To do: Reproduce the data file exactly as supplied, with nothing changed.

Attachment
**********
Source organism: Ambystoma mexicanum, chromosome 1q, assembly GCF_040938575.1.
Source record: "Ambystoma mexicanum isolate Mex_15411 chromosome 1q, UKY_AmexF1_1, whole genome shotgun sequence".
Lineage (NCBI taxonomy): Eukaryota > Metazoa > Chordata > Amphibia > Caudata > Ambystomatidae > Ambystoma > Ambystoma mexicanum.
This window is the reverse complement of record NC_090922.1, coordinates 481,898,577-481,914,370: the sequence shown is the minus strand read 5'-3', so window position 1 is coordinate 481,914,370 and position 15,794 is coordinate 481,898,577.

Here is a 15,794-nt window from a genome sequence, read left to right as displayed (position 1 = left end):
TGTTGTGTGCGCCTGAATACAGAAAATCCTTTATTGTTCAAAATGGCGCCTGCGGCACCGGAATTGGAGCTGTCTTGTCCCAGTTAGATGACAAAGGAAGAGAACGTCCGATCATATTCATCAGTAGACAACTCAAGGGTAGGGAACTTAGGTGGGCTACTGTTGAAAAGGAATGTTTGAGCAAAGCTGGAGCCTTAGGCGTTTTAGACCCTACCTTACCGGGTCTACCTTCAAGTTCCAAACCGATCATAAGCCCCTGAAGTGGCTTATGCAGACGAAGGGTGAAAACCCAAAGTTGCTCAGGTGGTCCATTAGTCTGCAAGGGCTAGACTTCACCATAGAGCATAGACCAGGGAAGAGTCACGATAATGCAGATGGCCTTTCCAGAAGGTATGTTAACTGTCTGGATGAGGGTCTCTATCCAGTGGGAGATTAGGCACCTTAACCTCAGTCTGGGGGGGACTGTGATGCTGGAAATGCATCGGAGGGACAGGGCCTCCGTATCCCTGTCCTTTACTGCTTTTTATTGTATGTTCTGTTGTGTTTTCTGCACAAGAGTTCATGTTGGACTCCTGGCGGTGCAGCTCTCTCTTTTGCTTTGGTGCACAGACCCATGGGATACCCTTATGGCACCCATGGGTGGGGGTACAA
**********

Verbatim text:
Source organism: Ambystoma mexicanum, chromosome 1q, assembly GCF_040938575.1.
Source record: "Ambystoma mexicanum isolate Mex_15411 chromosome 1q, UKY_AmexF1_1, whole genome shotgun sequence".
Lineage (NCBI taxonomy): Eukaryota > Metazoa > Chordata > Amphibia > Caudata > Ambystomatidae > Ambystoma > Ambystoma mexicanum.
This window is the reverse complement of record NC_090922.1, coordinates 481,898,577-481,914,370: the sequence shown is the minus strand read 5'-3', so window position 1 is coordinate 481,914,370 and position 15,794 is coordinate 481,898,577.

Here is a 15,794-nt window from a genome sequence, read left to right as displayed (position 1 = left end):
TGTTGTGTGCGCCTGAATACAGAAAATCCTTTATTGTTCAAAATGGCGCCTGCGGCACCGGAATTGGAGCTGTCTTGTCCCAGTTAGATGACAAAGGAAGAGAACGTCCGATCATATTCATCAGTAGACAACTCAAGGGTAGGGAACTTAGGTGGGCTACTGTTGAAAAGGAATGTTTGAGCAAAGCTGGAGCCTTAGGCGTTTTAGACCCTACCTTACCGGGTCTACCTTCAAGTTCCAAACCGATCATAAGCCCCTGAAGTGGCTTATGCAGACGAAGGGTGAAAACCCAAAGTTGCTCAGGTGGTCCATTAGTCTGCAAGGGCTAGACTTCACCATAGAGCATAGACCAGGGAAGAGTCACGATAATGCAGATGGCCTTTCCAGAAGGTATGTTAACTGTCTGGATGAGGGTCTCTATCCAGTGGGAGATTAGGCACCTTAACCTCAGTCTGGGGGGGACTGTGATGCTGGAAATGCATCGGAGGGACAGGGCCTCCGTATCCCTGTCCTTTACTGCTTTTTATTGTATGTTCTGTTGTGTTTTCTGCACAAGAGTTCATGTTGGACTCCTGGCGGTGCAGCTCTCTCTTTTGCTTTGGTGCACAGACCCATGGGATACCCTTATGGCACCCATGGGTGGGGGTACAA